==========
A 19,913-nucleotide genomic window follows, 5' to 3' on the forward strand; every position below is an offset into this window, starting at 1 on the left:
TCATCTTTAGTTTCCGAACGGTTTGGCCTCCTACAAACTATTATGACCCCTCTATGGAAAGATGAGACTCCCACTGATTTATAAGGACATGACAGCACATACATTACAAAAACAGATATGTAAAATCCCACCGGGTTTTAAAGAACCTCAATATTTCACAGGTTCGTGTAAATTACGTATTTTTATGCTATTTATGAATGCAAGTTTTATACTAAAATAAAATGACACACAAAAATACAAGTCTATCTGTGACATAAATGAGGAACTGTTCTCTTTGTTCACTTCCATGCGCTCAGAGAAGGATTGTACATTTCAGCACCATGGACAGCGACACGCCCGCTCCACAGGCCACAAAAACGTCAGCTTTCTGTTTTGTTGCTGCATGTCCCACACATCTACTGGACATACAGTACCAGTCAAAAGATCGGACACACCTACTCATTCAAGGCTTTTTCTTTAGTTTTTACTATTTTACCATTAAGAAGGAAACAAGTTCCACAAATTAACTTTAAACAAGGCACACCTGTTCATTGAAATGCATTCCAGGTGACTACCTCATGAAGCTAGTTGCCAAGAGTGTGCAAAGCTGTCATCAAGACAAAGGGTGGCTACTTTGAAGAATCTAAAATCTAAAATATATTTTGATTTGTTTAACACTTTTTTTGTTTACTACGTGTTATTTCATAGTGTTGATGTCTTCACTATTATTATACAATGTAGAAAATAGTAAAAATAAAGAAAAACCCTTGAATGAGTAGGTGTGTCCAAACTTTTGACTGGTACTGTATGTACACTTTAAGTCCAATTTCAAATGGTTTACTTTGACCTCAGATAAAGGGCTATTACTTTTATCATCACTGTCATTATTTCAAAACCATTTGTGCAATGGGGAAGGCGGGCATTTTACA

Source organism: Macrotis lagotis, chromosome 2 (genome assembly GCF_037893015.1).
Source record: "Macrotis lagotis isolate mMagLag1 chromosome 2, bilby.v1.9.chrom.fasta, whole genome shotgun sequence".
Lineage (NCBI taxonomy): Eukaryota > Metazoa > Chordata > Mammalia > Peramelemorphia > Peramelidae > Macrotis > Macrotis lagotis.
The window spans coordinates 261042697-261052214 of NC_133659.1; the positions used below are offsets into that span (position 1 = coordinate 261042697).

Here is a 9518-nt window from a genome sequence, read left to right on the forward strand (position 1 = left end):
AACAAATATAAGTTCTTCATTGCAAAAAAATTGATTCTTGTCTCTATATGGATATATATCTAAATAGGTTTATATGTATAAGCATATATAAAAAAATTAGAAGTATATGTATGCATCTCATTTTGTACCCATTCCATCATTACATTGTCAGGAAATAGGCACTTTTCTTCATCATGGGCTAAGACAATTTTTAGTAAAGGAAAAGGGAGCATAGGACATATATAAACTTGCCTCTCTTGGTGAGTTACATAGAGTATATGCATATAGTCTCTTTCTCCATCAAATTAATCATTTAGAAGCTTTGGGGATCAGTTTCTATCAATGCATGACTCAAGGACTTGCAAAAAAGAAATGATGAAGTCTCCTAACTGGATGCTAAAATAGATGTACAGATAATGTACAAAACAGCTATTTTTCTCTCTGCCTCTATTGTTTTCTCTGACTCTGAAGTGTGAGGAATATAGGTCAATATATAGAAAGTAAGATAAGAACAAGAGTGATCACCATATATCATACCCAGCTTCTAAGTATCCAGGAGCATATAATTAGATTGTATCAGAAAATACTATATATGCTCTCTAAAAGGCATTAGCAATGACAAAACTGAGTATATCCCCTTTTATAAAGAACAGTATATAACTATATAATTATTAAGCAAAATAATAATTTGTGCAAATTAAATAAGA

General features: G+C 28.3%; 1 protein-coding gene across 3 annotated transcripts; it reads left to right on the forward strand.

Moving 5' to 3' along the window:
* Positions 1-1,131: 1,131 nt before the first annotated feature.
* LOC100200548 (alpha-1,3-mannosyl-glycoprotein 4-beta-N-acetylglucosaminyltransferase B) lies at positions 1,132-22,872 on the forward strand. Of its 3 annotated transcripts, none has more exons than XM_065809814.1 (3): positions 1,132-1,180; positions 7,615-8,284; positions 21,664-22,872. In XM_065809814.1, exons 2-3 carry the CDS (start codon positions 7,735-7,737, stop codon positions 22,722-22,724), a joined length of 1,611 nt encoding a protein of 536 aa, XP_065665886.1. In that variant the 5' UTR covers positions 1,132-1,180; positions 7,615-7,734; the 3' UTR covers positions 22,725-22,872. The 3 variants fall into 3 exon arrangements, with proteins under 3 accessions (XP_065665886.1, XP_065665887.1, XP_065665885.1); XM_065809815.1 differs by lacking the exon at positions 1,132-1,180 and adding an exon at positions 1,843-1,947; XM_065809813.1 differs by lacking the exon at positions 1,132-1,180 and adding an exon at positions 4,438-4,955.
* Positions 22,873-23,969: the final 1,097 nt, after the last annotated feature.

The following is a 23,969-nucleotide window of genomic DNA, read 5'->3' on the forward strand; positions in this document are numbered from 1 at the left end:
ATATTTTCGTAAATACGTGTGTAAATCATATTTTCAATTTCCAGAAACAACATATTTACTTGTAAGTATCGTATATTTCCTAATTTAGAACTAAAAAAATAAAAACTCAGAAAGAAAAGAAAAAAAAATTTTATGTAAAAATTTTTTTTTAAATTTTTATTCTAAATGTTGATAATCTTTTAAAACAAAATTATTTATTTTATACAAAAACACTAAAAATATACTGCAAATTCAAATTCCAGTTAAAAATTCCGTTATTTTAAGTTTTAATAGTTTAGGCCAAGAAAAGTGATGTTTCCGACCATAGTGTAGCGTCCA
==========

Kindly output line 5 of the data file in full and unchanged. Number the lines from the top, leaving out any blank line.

Lineage (NCBI taxonomy): Eukaryota > Metazoa > Chordata > Mammalia > Peramelemorphia > Peramelidae > Macrotis > Macrotis lagotis.